Screenshot of code for credential harvesting

Figure 4. An excerpt from the TodayZoo HTML source depicting credential exfiltration

It should be noted that based on our analysis, the file name TodayZoo.php appears to be derived from a previous version of the phishing kit whose credential processing page ends in Zoom.php. The said version also has markers like “Today Zoom Meetings,” indicating that it was initially targeting users of a popular video conferencing application.

The succeeding TodayZoo-based campaigns follow the attack killchain pattern and source code discussed above. While for the first few months of operation, TodayZoo.php was utilized, the most recent harvesting pages have maintained the word “today” but now may use vcoominctodayq.php instead.

The attackers have also moved from abusing a single legitimate mailing service to compromising mailing service accounts for their email campaigns. However, they maintain specific leftover character patterns in their URL paths and subdomains that work with the other TTPs described.

Piecing the puzzle

Typically, phishing kits that are resold or reused have indicators of multiple actors using them through their generated email campaigns. For example, these campaigns will have varying redirection techniques and hosting domains for their final landing pages. In the case of TodayZoo, as previously mentioned, there is consistency in the patterns, domains, and TTPs of the related campaigns. While many phishing kits are attributed to a wide variety of email campaign patterns and, conversely, many email campaign patterns are associated with many phishing kits, TodayZoo-based pages exclusively utilized the same email campaign patterns, and any of those subsequent email campaigns only surfaced TodayZoo kits. These lead us to believe that the actors behind this specific TodayZoo implementation are operating on their own.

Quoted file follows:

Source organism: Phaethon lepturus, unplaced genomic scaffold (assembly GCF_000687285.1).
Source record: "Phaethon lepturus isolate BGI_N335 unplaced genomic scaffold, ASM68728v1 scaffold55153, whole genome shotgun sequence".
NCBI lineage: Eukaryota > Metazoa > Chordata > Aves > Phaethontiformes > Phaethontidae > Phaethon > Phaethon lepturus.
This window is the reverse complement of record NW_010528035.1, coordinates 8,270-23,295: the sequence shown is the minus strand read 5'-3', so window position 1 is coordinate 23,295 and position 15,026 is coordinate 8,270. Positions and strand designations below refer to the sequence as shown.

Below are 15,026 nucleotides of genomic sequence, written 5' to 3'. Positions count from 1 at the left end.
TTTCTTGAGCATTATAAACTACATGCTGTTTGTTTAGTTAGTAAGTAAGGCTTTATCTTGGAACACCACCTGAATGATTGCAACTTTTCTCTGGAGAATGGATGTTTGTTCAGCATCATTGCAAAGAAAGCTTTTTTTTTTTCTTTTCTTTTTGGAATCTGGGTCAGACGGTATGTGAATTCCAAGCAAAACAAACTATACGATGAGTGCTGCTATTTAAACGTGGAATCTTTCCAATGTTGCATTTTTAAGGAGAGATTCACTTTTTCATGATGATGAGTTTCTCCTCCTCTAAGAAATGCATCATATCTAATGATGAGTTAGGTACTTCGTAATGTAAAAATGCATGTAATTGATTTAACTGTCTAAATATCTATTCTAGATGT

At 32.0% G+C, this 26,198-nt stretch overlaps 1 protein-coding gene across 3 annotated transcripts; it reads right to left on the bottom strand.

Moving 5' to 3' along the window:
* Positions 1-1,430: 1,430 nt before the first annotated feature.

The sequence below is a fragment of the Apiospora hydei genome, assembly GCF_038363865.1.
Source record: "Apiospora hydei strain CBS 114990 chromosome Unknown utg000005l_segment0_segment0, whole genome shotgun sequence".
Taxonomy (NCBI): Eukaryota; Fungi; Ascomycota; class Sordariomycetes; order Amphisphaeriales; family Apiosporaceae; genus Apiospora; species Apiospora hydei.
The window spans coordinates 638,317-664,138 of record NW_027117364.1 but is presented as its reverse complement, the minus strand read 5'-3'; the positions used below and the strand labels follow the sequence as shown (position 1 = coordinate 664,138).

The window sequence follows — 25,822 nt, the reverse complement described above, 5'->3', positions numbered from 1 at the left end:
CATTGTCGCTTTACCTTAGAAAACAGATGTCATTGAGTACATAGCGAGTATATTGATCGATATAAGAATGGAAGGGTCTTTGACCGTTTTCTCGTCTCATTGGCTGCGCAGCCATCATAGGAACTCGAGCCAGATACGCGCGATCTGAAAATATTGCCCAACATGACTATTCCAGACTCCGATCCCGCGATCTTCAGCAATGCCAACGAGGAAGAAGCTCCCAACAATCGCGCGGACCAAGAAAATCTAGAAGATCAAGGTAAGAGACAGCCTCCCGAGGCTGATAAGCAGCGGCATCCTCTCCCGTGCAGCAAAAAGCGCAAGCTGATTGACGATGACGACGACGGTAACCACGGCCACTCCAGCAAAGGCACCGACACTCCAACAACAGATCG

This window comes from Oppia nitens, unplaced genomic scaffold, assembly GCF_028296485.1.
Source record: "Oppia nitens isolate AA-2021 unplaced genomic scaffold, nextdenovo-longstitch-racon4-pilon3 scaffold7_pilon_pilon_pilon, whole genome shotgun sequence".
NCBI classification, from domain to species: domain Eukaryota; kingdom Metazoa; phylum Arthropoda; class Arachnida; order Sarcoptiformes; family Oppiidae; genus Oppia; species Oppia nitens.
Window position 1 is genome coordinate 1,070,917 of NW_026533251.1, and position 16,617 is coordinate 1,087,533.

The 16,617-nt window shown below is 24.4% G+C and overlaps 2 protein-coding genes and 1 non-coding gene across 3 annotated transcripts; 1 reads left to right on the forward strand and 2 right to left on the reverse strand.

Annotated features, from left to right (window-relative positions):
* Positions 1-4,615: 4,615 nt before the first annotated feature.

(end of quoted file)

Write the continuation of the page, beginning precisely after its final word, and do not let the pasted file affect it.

Within the source code of the TodayZoo landing page we analyzed, there were several static references at the very start to external sources. Generally, these external links help a phishing kit properly imitate the login page and other branding elements of the site they are spoofing. However, in TodayZoo’s case, many of these site connections were “dead links” and did not serve a relevant function within the page. Littered throughout the source code as well were various markers like <!– FORM 1111111111111111 –> and <!– FINISHHHHHHHHHHHHHHHHHHHHH –>. Some portions of the source code also utilized multiple languages in different sections, making clear indications of which ones have been replaced.

Upon further investigation, we identified the dead links and markers as holdovers from many other commoditized kits available for free or purchase. We then compared TodayZoo with other phishing kits we have analyzed previously and found that even these kits also contained references to sites like Dancevida[.]com but would have different code blocks for their obfuscation or credential harvest components.

Screenshot of TodayZoo code showing references to DanceVida

Figure 5. An excerpt from a TodayZoo landing page source code referencing DanceVida[.]com

The DanceVida connection

“DanceVida” is more of a code block than a full-fledged phishing kit. As such, kits that use DanceVida are rather diverse in their delivery, lures, and location because they are directly for sale on various forums under kit-naming schemas, as well as under a wider variety of landing page templates, including document download pages. Most of the credentials that the DanceVida-based kits’ harvesting pages gather are exfiltrated to accounts using free email services, such as GMail, Yahoo!, and Yandex.

One of the more notable kits that also reference DanceVida and share components with what we observed in the TodayZoo credential phishing campaigns is “Office-RD117,” which is related to an online seller known as “Fud Tool.” This seller also offers other phishing kits and email and SMS delivery tools on various forums and other websites.

Screenshot of FUD Tool website

Figure 6: Screenshot of the now-defunct Fud Tool website from the Wayback Machine Internet Archive

It is interesting to note that when analyzing the Office-RD117 kit, we also saw signatures from multiple sellers within its packaged resources. There are also instances of dead links, such as a reference to a GitHub account that was only live for less than a day in January 2020 (the said account is still carried over to kits online as of this writing). This goes to show that even commercially available phishing kits reuse and repurpose elements from other ones. Such mixing and matching also make it quite challenging to determine where one kit ends and another one begins.